Transforming Municipal Effluent into High Quality Water for Industry at Canada`s Largest Membrane Based Water Reuse Facility

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ABSTRACT
There is increasing demand for water in the Edmonton region as industry grows. With this growth, there is an increasing concern for water quantity and quality in the North Saskatchewan River. Alberta Environment is balancing water allocation with the need for responsible watershed protection. However, existing industries in the area including several petroleum refineries are facing increased water needs due to processing changes required by new regulations. The City of Edmonton is leading the way with solutions to some of these issues by making high quality water available from the Gold Bar Wastewater Treatment Plant (WWTP). In December 2005, Canada's largest membrane-based water reuse facility was ready to deliver water to its first industrial complex, the Air Products Hydrogen Plant feeding the Petro-Canada Refinery. The project is being phased with an initial water production capacity of 5 ML/d. The capacity will then be increased to provide up to 20 ML/d by 2008. Ultimately, the facility will be capable of producing up to 40 ML/d.

This paper describes the process that the City of Edmonton followed to develop a market for high quality reclaimed water and the subsequent needs definition, technology selection, facilities location and project execution. This process included piloting a membrane facility, a feasibility study, selecting a membrane technology, understanding design constraints and overcoming construction logistics. The arrangement called for the City to design, build, and operate the water reuse facility and for Petro-Canada to design and build a pipeline to deliver this water to its refinery. The total project was funded by Petro-Canada.

INTRODUCTION
Petro-Canada’s Edmonton Refinery Diesel Desulphurization and Refinery Conversion Projects include a new approach to managing water. Reclaimed water from the City of Edmonton’s Gold Bar WWTP is used in the production of hydrogen and steam, which in turn is used for the production of new low-sulphur diesel fuels. In the future, as part of Petro-Canada’s Refinery Conversion Project, reclaimed water will also be used processing alternate feedstocks, such as bitumen and bitumen-derived crude. This project has helped the City of Edmonton improve effluent quality at Gold Bar and continue along the path of responsible water management and environmental protection. The partnership between Petro-Canada and the City of Edmonton was an important component for this innovative project, a first in Canada. The following paper describes the water reuse project, from inception through regulatory approval, design, construction and commissioning.

THE CHALLENGE
The City of Edmonton’s Drainage Services Branch has as an objective in their business plan to maximize environmental protection. This objective has influenced the Branch’s operations, planning and visioning of future opportunities. As part of this future vision, Drainage Services has been working for many years towards a goal of water reuse from its Gold BarWWTP. This includes bench scale research on water quality for industrial reuse in the 1990s and operation of a pilot membrane treatment plant, starting in 2002.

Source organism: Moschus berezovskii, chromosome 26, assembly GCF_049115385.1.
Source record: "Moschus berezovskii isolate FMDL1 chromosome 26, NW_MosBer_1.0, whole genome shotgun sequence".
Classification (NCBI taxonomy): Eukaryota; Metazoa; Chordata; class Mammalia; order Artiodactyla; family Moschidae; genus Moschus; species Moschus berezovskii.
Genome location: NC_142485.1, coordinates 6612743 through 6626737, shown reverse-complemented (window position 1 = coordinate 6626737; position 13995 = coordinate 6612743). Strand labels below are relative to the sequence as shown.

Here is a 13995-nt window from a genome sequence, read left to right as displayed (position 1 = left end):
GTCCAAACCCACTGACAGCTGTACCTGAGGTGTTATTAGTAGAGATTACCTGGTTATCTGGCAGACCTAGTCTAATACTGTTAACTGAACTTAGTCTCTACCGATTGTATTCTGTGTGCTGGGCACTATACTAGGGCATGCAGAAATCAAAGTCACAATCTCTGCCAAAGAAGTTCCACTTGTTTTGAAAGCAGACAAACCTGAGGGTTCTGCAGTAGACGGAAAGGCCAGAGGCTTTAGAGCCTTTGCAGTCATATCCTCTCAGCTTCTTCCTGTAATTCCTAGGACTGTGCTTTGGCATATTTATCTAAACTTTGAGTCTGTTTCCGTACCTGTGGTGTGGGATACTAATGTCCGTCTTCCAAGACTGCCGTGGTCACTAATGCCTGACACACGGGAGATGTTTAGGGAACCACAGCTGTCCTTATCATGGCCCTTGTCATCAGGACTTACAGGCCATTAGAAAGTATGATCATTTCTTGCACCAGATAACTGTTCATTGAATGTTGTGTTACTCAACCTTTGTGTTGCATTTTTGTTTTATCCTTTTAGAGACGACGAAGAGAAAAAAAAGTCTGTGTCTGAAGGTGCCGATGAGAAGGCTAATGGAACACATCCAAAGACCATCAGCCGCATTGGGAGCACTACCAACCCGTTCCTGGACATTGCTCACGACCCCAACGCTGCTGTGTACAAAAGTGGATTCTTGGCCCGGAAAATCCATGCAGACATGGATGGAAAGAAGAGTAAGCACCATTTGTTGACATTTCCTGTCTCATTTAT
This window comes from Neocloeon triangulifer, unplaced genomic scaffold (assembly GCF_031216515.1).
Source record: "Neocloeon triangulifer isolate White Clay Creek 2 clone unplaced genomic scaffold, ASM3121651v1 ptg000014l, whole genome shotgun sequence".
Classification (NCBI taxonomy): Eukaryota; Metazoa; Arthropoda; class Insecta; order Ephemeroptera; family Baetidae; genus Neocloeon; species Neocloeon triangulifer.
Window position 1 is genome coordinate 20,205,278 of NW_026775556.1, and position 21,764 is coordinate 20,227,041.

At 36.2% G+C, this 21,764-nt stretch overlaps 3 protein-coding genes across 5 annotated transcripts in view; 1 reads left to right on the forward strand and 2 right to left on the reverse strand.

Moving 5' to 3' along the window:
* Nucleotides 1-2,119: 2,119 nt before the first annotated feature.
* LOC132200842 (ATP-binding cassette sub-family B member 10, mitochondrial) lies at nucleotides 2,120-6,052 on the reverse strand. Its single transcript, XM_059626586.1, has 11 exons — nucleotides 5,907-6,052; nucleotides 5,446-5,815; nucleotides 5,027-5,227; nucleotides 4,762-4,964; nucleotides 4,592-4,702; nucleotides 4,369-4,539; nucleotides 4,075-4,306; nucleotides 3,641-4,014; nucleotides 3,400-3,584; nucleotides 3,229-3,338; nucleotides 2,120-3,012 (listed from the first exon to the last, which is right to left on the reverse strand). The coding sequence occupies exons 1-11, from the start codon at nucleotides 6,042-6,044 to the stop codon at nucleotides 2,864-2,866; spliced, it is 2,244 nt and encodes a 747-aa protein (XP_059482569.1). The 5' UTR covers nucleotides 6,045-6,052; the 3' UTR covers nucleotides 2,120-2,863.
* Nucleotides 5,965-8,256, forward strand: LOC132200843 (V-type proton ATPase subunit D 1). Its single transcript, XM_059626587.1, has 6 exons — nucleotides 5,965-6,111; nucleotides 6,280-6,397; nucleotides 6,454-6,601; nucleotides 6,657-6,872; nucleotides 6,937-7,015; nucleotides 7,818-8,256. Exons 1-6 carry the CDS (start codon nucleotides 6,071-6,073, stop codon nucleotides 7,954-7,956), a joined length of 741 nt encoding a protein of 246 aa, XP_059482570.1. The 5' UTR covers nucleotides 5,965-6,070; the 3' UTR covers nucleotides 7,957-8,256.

The Gold Bar WWTP is located on the south bank of the North Saskatchewan River and provides wastewater treatment services to Edmonton’s population of about 712,000 residents and approximately 16,000 non-residential customers. The treatment plant has a design capacity of 310 megaliters per day (ML/d) or 82 million gallons (US) per day (mgd) with an average daily flow of about 290 ML/d (77 mgd).

In 2002, Petro-Canada announced its intention to modify their Edmonton Refinery for the desulphurization of diesel fuels to meet new Environment Canada regulations that came into force in June 2006. The regulation includes a requirement that sulphur concentrations be less than 15 ppm in diesel. By March 2004, Petro-Canada had signed an agreement with Air Products for the supply of hydrogen and steam for their new Edmonton Diesel Desulphurization (EDD) Project. In addition, Petro-Canada was assessing the potential conversion of its refinery to process alternative feedstocks, such as bitumen or bitumen derived crudes. The Air Product’s agreement included a number of conditions, one of which was the supply of raw water to the hydrogen plant fenceline. To meet this lower sulphur target, Petro-Canada needed to consume a significant quantity of water in the manufacture of hydrogen and steam that is then used to remove the sulphur from the diesel. This first phase, the diesel desulphurization step project, requires approximately 5 ML/d (1.3 mgd) of water to be supplied to the hydrogen plant. This water was required at the Air Products plant by end of December 2005. Phase two, the refinery conversion to process alternative synthetic crude, requires up to an additional 10 ML/d (2.6 mgd) of water for a total planned demand of 15 ML/d (3.9 mgd). This water was required at the Air Products plant by end of December 2005.

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